How Do You Get Hiv
HIV is a sexually transmitted infection. The most common way for someone to get it is through a sexual activity where you exchange bodily fluids. This activity includes vaginal, oral and anal sex. However, you can contract the virus in other ways, including:
- Sharing needles with an infected person to take drugs.
- Passing between a mother and her unborn child.
- Rarely, from a blood transfusion .
A lot of misinformation exists about how you can get HIV. You cannot contract HIV from:
- Air or water.
- Touch, such as shaking hands, hugging or social, closed-mouth kissing.
- Pets or insects, such as mosquitoes and ticks.
What Are The Symptoms Of Hiv Infection
Symptoms of the initial HIV infection can mimic those of influenza and other viral infections. The only reliable way to tell if you are infected is to get tested. Many people with HIV do not experience symptoms for years after the initial infection or have symptoms that are very similar to symptoms of other illnesses. For more, see this CDC web page: About HIV.
If I Test Positive For Hiv What Follow
If you are HIV-positive, follow-up tests may include the following:
- HIV viral load testingmeasures the amount of HIV in the blood. It is performed when you are first diagnosed to help determine the status of the disease and is ordered at intervals to monitor the effectiveness of therapy.
- CD4 countmeasures the number of CD4 T-cells in the blood. It is ordered when you are first diagnosed to get a baseline assessment of your immune system and it is done at intervals to monitor therapy and the status of the immune system.
- HIV antiretroviral drug resistance testing, genotypicordered when you are initially diagnosed to determine whether the particular strain of HIV that you have is resistant to certain antiretroviral drug therapies. This testing is also ordered when treatment is changed or when there is evidence of treatment failure.
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What Are The Types Of Hiv Tests
There are three types of tests used to diagnose HIV infection: antibody tests, antigen/antibody tests, and nucleic acid tests . How soon each test can detect HIV infection differs, because each test has a different window period. The window period is the time between when a person may have been exposed to HIV and when a test can accurately detect HIV infection.
- Antibody tests check for HIV antibodies in blood or oral fluid. HIV antibodies are disease-fighting proteins that the body produces in response to HIV infection. Most rapid tests and home use tests are antibody tests.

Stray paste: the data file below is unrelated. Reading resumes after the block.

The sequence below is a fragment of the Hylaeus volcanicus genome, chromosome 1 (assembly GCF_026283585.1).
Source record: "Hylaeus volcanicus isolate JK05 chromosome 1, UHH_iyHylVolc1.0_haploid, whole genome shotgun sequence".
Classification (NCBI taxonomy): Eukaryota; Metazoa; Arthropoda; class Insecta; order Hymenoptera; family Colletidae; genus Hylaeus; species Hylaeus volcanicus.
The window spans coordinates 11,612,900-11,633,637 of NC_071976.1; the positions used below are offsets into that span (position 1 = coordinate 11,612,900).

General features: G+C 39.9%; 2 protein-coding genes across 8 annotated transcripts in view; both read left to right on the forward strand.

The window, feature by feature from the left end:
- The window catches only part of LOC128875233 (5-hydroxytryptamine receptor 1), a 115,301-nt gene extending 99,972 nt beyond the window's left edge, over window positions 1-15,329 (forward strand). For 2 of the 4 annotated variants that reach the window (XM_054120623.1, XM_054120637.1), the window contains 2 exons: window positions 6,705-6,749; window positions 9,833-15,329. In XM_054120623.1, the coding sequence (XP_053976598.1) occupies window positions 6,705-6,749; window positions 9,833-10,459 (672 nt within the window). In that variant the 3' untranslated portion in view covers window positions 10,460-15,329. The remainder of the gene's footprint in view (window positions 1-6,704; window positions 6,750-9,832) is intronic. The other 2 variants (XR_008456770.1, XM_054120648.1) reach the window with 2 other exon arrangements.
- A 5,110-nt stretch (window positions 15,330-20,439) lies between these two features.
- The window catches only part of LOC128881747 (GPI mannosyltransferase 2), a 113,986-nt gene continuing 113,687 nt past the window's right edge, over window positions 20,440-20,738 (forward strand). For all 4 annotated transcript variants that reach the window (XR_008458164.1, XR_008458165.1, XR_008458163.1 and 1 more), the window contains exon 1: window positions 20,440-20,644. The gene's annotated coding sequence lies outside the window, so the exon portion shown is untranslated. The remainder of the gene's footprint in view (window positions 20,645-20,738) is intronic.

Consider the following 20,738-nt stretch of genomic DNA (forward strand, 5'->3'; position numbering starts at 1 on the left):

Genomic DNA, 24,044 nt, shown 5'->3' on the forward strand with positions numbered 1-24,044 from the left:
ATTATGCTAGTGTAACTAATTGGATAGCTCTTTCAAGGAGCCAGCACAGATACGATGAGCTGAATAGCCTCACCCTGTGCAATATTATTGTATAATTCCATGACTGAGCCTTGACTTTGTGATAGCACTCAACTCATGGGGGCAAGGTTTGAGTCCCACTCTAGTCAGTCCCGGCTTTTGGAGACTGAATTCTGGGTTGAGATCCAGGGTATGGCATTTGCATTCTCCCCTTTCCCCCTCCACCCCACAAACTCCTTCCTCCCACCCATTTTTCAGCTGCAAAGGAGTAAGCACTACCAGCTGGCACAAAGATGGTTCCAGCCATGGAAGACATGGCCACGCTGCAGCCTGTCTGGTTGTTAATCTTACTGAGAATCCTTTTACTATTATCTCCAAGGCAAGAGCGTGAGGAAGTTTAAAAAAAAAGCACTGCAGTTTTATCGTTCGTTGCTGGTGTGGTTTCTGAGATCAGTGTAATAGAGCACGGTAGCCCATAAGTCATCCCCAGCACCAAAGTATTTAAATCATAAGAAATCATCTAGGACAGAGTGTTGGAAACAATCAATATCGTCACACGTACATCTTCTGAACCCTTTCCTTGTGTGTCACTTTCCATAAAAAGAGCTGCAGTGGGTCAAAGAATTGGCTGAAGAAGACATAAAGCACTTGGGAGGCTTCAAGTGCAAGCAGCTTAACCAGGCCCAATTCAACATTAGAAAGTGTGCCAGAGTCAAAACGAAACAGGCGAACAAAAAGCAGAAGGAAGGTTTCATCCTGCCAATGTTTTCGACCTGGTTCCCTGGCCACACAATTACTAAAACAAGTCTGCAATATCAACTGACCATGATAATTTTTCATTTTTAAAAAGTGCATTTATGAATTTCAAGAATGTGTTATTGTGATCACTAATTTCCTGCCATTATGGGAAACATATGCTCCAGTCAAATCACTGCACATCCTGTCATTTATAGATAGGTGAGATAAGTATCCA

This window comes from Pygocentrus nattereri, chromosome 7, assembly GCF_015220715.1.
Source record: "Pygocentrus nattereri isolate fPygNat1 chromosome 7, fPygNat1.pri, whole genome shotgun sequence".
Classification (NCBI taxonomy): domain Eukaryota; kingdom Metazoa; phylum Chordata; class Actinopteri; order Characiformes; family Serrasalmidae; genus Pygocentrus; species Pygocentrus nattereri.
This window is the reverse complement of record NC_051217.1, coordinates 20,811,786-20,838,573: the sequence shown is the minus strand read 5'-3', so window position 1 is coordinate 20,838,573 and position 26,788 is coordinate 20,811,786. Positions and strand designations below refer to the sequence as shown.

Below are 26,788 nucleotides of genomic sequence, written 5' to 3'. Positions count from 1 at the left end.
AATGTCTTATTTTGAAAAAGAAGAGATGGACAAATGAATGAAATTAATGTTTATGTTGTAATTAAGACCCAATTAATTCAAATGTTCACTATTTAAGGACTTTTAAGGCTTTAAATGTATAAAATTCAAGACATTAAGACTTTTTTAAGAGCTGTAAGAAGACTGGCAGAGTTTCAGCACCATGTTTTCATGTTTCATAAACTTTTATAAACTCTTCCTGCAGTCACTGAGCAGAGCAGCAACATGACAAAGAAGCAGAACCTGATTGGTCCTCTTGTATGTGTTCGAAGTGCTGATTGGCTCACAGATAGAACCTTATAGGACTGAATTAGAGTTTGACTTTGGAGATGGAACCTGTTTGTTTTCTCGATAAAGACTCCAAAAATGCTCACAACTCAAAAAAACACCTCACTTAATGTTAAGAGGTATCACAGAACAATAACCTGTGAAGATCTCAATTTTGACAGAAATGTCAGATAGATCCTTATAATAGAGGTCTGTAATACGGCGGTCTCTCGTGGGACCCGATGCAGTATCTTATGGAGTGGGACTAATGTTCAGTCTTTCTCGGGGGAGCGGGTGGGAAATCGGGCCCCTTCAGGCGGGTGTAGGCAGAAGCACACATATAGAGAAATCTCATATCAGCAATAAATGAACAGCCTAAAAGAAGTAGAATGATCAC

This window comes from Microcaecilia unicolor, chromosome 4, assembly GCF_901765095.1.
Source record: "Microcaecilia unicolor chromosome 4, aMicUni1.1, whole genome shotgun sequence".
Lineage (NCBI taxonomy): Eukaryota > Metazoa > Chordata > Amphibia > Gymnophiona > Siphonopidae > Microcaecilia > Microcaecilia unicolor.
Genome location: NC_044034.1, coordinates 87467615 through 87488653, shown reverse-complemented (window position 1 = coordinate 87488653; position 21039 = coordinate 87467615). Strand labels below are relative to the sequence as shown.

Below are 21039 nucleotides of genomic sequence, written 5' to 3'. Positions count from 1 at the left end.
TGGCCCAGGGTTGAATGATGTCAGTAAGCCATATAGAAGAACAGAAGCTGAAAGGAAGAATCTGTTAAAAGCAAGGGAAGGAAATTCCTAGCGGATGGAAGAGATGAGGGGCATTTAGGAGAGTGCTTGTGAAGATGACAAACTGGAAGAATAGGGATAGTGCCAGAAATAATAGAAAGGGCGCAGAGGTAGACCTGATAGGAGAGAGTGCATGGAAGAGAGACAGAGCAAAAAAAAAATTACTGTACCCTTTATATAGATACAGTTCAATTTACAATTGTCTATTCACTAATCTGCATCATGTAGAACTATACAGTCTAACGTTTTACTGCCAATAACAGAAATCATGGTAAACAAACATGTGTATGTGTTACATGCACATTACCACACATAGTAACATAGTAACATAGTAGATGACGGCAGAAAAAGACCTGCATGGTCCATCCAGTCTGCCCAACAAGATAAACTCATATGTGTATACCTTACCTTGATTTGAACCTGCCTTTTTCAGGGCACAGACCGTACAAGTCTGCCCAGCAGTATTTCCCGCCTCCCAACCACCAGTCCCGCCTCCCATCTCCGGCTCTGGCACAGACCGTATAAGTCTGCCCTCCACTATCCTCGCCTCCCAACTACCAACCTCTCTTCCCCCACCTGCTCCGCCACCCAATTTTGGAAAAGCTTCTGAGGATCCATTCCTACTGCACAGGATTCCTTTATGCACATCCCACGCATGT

- Antigen/antibody tests can detect both HIV antibodies and HIV antigens in blood.
- NATs look for HIV in the blood.
A persons initial HIV test will usually be either an antibody test or an antigen/antibody test. NATs are very expensive and not routinely used for HIV screening unless the person had a high-risk exposure or a possible exposure with early symptoms of HIV infection.
When an HIV test is positive, a follow-up test will be conducted. Sometimes people will need to visit a health care provider to take a follow-up test. Other times the follow-up test may be performed in a lab using the same blood sample that was provided for the first test. A positive follow-up test confirms that a person has HIV.
Talk to your health care provider about your HIV risk factors and the best type of HIV test for you.
Should Pregnant Women Get Tested For Hiv
CDC recommends that all pregnant women get tested for HIV so that they can begin taking HIV medicines if they are HIV positive. Women with HIV take HIV medicines during pregnancy and childbirth to reduce the risk of mother-to-child transmission of HIV and to protect their own health. For more information, read the ClinicalInfo fact sheet on Preventing Mother-to-Child Transmission of HIV.
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Other Factors Influencing Hiv Transmission Risk
Within each route of transmission, estimates of the risk of transmission vary widely, likely due to the role of behavioural and biological co-factors. Viral load appears to be an important predictor of transmission, regardless of route of transmission. However, the evidence indicates that viral load is not the only determinant, and other co-factors, such as the presence of co-infections, play a role in increasing or decreasing the risk of transmission.
The strongest predictor of sexual transmission of HIV is plasma viral load . A dose-response relationship has been observed, where each ten-fold increase in plasma VL resulted in an increased relative risk of transmission of 2.5 to 2.9 per sexual contact. The concentration of HIV in genital secretions also plays a major role in sexual transmission. While there is a strong correlation between HIV concentrations in plasma and in genital secretions, some studies have found genital tract HIV shedding in 20% to 30% of men and women without detectable plasma viral load. Much of what is known about the impact of viral load on the sexual transmission of HIV is derived from studies of heterosexual populations. Very little is known about the relationship between HIV viral load and rate of transmission through anal intercourse.
How Do I Know If I Have Hiv
The only way to know for sure if you have HIV is to get tested. You cant tell if you have HIV just by the way you feel, because most people who get HIV dont have any symptoms for years.
Testing is a good idea if youve had unprotected sex or if your partner tests positive for HIV. You should also get tested if youve shared needles with anybody . If youre pregnant, get tested for HIV at your first prenatal visit.
Luckily, HIV testing is pretty easy and painless. The best part about getting tested for HIV? Once you get it over with, it can really put your mind at ease. And if you DO have HIV, its best to find out right away so you can take medicines to help you stay healthy and lower your chances of spreading HIV to others.
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How Can I Get Hiv
HIV is found in body fluids, such as blood, semen, breast milk, and fluids from the vagina and anus. HIV can be passed on by: